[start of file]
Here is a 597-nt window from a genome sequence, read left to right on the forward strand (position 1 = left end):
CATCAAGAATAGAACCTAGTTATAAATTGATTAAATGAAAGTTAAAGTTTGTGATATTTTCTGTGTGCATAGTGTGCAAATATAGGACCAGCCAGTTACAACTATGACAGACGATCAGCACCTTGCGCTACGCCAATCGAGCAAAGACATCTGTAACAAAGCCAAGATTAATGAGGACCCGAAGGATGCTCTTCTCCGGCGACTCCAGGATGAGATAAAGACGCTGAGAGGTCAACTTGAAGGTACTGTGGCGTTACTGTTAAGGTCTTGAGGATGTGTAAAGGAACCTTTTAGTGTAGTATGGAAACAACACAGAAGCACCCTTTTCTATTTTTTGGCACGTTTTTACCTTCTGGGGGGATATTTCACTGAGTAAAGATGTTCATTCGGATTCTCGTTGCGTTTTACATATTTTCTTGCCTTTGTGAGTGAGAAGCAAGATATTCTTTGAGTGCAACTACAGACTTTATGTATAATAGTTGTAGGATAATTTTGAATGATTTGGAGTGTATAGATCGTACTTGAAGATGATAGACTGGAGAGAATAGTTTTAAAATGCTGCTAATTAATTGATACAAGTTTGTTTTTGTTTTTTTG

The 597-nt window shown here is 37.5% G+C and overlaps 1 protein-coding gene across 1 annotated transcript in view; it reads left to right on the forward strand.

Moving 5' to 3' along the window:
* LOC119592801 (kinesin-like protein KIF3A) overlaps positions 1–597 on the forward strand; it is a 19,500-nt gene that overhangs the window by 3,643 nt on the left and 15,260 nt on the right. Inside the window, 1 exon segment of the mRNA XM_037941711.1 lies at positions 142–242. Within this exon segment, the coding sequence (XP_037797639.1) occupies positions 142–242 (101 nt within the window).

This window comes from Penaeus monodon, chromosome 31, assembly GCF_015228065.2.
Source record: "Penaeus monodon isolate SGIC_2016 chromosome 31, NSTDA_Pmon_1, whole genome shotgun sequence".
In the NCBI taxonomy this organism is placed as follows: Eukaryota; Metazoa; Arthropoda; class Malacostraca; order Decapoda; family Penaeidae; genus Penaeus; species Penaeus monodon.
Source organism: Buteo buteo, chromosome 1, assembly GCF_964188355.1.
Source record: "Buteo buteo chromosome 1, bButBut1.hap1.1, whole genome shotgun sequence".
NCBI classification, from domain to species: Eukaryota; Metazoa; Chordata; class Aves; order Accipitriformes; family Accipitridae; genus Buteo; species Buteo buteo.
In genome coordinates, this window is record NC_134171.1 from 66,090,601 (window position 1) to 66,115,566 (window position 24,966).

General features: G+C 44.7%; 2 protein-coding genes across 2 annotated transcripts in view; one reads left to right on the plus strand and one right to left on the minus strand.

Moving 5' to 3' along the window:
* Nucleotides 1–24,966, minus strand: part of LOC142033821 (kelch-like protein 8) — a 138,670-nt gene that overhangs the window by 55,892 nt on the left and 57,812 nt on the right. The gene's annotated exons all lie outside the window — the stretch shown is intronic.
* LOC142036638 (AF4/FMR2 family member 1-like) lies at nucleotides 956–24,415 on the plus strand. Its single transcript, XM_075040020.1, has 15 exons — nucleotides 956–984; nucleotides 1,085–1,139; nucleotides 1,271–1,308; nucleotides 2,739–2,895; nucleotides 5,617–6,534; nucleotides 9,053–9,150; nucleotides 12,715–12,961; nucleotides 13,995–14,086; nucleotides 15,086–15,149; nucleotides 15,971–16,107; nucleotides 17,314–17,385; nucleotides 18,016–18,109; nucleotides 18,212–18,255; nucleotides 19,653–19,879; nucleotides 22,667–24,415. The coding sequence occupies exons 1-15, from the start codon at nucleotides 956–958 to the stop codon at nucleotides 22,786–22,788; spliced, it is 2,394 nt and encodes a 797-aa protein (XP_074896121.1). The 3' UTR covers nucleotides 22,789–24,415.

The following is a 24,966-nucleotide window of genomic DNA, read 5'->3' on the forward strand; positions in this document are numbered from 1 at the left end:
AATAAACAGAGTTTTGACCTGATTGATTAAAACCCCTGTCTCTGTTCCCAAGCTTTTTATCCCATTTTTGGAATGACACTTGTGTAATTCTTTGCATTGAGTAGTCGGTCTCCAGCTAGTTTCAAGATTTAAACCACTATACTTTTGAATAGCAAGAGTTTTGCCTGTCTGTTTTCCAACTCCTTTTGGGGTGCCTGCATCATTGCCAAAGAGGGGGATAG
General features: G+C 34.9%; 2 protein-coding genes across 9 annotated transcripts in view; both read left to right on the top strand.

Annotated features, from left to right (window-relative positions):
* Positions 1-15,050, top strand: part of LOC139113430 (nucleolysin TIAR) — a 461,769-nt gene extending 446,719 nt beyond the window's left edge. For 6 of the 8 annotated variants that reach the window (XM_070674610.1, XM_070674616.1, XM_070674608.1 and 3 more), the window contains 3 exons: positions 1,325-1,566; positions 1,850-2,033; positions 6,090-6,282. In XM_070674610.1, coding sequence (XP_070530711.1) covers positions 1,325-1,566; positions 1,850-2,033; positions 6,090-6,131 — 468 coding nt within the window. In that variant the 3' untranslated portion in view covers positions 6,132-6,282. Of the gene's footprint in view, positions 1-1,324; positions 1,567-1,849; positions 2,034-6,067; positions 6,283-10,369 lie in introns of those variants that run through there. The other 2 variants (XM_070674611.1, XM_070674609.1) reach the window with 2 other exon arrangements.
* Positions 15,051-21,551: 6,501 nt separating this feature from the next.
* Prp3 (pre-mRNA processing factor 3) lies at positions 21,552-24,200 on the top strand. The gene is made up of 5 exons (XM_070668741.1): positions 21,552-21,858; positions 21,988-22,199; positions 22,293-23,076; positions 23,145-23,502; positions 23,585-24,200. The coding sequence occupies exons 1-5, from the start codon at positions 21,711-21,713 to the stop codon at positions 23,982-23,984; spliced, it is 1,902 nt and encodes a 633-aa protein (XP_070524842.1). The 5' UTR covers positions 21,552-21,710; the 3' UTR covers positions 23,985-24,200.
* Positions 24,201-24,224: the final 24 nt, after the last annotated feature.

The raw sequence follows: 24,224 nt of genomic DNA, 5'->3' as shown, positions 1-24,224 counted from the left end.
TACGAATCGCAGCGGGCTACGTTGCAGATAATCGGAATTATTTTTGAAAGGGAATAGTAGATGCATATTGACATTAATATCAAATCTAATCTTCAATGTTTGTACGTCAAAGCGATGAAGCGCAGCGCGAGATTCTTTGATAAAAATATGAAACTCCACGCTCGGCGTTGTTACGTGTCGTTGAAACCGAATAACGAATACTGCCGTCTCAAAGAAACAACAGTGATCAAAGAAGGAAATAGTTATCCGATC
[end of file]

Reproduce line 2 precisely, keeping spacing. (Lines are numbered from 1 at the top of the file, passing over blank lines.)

CATCAAGAATAGAACCTAGTTATAAATTGATTAAATGAAAGTTAAAGTTTGTGATATTTTCTGTGTGCATAGTGTGCAAATATAGGACCAGCCAGTTACAACTATGACAGACGATCAGCACCTTGCGCTACGCCAATCGAGCAAAGACATCTGTAACAAAGCCAAGATTAATGAGGACCCGAAGGATGCTCTTCTCCGGCGACTCCAGGATGAGATAAAGACGCTGAGAGGTCAACTTGAAGGTACTGTGGCGTTACTGTTAAGGTCTTGAGGATGTGTAAAGGAACCTTTTAGTGTAGTATGGAAACAACACAGAAGCACCCTTTTCTATTTTTTGGCACGTTTTTACCTTCTGGGGGGATATTTCACTGAGTAAAGATGTTCATTCGGATTCTCGTTGCGTTTTACATATTTTCTTGCCTTTGTGAGTGAGAAGCAAGATATTCTTTGAGTGCAACTACAGACTTTATGTATAATAGTTGTAGGATAATTTTGAATGATTTGGAGTGTATAGATCGTACTTGAAGATGATAGACTGGAGAGAATAGTTTTAAAATGCTGCTAATTAATTGATACAAGTTTGTTTTTGTTTTTTTG